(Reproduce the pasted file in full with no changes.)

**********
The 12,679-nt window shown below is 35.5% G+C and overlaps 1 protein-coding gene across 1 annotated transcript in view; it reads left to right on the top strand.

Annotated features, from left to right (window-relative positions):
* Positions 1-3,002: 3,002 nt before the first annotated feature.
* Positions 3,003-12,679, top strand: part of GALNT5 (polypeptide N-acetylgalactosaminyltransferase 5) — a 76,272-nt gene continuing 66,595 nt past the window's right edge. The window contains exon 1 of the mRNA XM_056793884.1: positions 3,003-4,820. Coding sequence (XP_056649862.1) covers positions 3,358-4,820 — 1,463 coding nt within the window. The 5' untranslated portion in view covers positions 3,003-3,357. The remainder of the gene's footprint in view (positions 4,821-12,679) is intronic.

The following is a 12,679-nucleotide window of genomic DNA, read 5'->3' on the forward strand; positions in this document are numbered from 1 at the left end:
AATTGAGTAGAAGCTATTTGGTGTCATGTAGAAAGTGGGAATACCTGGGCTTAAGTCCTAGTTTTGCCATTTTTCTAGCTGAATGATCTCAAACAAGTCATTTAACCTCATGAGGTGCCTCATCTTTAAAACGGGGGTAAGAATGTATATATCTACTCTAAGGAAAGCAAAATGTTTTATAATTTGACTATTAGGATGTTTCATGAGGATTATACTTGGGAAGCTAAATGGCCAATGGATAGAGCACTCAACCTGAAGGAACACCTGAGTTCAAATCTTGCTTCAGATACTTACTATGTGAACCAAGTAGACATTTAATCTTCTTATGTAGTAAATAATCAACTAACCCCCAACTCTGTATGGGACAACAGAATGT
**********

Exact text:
The 12,679-nt window shown below is 35.5% G+C and overlaps 1 protein-coding gene across 1 annotated transcript in view; it reads left to right on the top strand.

Annotated features, from left to right (window-relative positions):
* Positions 1-3,002: 3,002 nt before the first annotated feature.
* Positions 3,003-12,679, top strand: part of GALNT5 (polypeptide N-acetylgalactosaminyltransferase 5) — a 76,272-nt gene continuing 66,595 nt past the window's right edge. The window contains exon 1 of the mRNA XM_056793884.1: positions 3,003-4,820. Coding sequence (XP_056649862.1) covers positions 3,358-4,820 — 1,463 coding nt within the window. The 5' untranslated portion in view covers positions 3,003-3,357. The remainder of the gene's footprint in view (positions 4,821-12,679) is intronic.

The following is a 12,679-nucleotide window of genomic DNA, read 5'->3' on the forward strand; positions in this document are numbered from 1 at the left end:
AATTGAGTAGAAGCTATTTGGTGTCATGTAGAAAGTGGGAATACCTGGGCTTAAGTCCTAGTTTTGCCATTTTTCTAGCTGAATGATCTCAAACAAGTCATTTAACCTCATGAGGTGCCTCATCTTTAAAACGGGGGTAAGAATGTATATATCTACTCTAAGGAAAGCAAAATGTTTTATAATTTGACTATTAGGATGTTTCATGAGGATTATACTTGGGAAGCTAAATGGCCAATGGATAGAGCACTCAACCTGAAGGAACACCTGAGTTCAAATCTTGCTTCAGATACTTACTATGTGAACCAAGTAGACATTTAATCTTCTTATGTAGTAAATAATCAACTAACCCCCAACTCTGTATGGGACAACAGAATGT